The authors’ reading of Torres’ work highlights his essential contribution to the analysis of the socio-urban structure of Buenos Aires. Those interested in learning about the city’s socio-territorial structuring process will find important clues for its understanding in this book. It will provide the reader with a perspective for thinking about the evolution and the historical course taken by the processes of metropolization in Buenos Aires. Torres’ approach highlights that any description and analysis of those processes must be attuned to their inherent subtleties and complexities. The events underlined in their reconstruction, the way in which they are linked, the explanatory value they are assigned, etc. depend on the analyst’s assumptions about socio-urban phenomena in general, and of the urbanization process in particular.

In addition, the publication provides a neat introduction to Torres’ key works and their main contributions for those specifically interested in the case of Buenos Aires. As his work evidences, this case constitutes a particular phenomenon of early metropolization, quite different from other processes that developed in Latin American cities. Studying Torres’ work, audiences interested in comparative studies will be able to appreciate these distinctive features, as well as their similarities and differences to such processes in European or Anglo-Saxon cities.

The book also enhances the reader’s understanding of the present-day characteristics of the metropolitan structure of Buenos Aires, though other contemporary texts should be added for a completer picture. Although Torres first formulated the hypothesis that shows the fragmentation the structure of the Buenos Aires metropolitan area is currently undergoing, he can only empirically prove its evolution until the end of the 20th century.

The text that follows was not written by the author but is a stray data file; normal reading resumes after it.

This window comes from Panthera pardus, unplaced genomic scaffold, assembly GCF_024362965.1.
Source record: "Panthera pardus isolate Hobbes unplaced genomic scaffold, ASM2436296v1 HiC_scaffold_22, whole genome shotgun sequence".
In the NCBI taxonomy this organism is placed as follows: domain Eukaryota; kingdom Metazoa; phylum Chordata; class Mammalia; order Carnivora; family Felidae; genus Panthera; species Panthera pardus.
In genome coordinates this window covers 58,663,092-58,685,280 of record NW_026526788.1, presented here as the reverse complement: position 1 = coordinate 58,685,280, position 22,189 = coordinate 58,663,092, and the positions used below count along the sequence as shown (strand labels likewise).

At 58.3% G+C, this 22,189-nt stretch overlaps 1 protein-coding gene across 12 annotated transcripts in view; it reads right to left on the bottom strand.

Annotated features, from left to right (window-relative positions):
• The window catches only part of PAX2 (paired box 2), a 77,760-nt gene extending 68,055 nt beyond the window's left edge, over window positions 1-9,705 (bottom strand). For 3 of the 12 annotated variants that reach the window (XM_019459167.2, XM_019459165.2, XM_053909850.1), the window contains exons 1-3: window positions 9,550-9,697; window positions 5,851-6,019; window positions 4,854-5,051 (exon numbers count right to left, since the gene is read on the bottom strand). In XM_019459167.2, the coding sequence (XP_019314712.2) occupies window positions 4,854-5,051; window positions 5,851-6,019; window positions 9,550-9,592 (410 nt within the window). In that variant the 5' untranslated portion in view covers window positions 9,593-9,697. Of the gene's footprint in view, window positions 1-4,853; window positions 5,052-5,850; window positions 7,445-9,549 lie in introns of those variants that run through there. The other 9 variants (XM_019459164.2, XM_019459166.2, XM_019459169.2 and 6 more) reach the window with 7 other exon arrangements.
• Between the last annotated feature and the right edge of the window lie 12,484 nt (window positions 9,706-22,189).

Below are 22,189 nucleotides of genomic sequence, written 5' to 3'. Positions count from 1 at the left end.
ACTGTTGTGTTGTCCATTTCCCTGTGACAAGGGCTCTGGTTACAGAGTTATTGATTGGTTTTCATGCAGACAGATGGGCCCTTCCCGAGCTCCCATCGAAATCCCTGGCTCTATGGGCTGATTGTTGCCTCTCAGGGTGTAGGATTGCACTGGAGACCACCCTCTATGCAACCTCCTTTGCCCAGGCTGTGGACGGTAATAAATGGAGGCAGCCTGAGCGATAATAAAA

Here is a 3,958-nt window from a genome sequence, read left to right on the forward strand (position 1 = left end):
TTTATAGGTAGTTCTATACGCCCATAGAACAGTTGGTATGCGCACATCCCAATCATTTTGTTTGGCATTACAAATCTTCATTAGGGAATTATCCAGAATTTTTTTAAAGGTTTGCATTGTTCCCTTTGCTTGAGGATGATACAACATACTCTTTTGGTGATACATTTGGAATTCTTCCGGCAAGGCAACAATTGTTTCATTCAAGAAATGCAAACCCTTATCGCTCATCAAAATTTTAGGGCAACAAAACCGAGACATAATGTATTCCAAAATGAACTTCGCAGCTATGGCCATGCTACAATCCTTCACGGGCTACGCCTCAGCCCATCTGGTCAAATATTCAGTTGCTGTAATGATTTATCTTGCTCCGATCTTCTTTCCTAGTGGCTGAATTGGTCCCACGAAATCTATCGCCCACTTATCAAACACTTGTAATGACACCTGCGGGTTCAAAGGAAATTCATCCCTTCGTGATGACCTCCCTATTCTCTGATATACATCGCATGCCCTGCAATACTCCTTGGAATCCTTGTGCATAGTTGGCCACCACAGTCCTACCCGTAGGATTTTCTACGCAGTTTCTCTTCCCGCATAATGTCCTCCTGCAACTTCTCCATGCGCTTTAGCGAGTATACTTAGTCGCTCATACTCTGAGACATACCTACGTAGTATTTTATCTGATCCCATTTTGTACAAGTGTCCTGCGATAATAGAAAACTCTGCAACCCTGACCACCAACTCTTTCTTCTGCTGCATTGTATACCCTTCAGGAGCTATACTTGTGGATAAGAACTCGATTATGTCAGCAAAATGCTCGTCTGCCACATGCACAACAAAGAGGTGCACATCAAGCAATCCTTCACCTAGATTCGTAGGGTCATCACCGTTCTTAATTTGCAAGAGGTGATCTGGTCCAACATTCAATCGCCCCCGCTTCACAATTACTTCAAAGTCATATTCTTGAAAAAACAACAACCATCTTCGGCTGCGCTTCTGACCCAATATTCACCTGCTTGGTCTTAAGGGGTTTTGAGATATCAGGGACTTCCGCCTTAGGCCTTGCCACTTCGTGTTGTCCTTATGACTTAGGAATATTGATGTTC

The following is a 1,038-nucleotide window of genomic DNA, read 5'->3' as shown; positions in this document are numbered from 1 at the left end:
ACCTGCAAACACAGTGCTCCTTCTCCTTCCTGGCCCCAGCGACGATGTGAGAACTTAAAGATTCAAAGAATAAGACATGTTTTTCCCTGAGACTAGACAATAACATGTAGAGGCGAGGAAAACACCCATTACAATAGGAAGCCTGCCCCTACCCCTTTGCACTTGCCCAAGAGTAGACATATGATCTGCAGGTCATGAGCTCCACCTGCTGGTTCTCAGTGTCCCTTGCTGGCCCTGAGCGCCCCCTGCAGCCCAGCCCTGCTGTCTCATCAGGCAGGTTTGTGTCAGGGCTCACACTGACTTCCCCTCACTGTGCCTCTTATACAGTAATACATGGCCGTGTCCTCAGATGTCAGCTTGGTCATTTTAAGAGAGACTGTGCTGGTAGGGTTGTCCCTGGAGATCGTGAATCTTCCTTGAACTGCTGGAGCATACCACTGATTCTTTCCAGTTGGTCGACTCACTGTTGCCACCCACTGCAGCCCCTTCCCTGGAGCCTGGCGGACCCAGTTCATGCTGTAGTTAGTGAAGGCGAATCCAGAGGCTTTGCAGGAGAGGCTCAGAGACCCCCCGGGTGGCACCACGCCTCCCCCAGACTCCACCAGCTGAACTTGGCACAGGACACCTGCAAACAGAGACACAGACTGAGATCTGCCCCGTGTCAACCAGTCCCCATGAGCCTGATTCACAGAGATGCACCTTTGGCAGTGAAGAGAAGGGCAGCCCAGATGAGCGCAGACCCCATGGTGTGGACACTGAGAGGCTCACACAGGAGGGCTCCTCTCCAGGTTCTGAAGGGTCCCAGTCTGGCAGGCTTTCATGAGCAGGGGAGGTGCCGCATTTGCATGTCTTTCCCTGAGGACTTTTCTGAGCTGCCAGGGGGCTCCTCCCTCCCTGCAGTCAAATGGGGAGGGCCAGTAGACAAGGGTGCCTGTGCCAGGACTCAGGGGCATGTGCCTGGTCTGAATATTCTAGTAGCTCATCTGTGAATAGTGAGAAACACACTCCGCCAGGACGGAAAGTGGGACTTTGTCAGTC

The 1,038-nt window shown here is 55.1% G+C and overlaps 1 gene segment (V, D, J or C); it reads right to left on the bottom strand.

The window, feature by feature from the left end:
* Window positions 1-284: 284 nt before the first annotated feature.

Finally, the book leaves the reader with a greater appreciation of Torres’ methodological legacy. His social maps undoubtedly constitute a key component thereof. Those with a special interest in them will find Abba’s detailed account of the methodology to produce these maps helpful. It is important to point out that at present, the use of social maps as a tool can be expanded to the analysis of multiple contexts, as well as to other more complex situations thanks to multivariate analysis techniques. Nevertheless, Torres reminds us that visually appealing maps, as well as figures are not enough to understand the city and its dynamics. Instead, the theoretical clues that enable us to interpret them are what really matters.

Overall, the book by Abba et al. entices us to read more about Torres. Perhaps the analysis of his work could have been facilitated by adding cross-references among the chapters. Furthermore, the anthology would have benefitted from the inclusion of the complete series of Torres’ writings about the social map of Buenos Aires. It is also odd that the compilation does not include a contribution by Gustavo Buzai, who worked with Torres on the production of the social map of Buenos Aires. Nevertheless, the rare publication of tributes to the likes of Torres – who have bequeathed so much and such valuable knowledge – undoubtedly turns this book into a much-appreciated find.

1 “no son la consecuencia directa de la capacidad del planeamiento físico para modificar unilateralmente los comportamientos humanos y sociales, ni el mero reflejo final de las determinantes sociales y económicas. Por el contrario, […] consideraba que la configuración del espacio urbano surgía como producto de la mutua interacción del territorio, como soporte del natural modificado por la acción del hombre, y la organización social de la producción y el consumo” (96).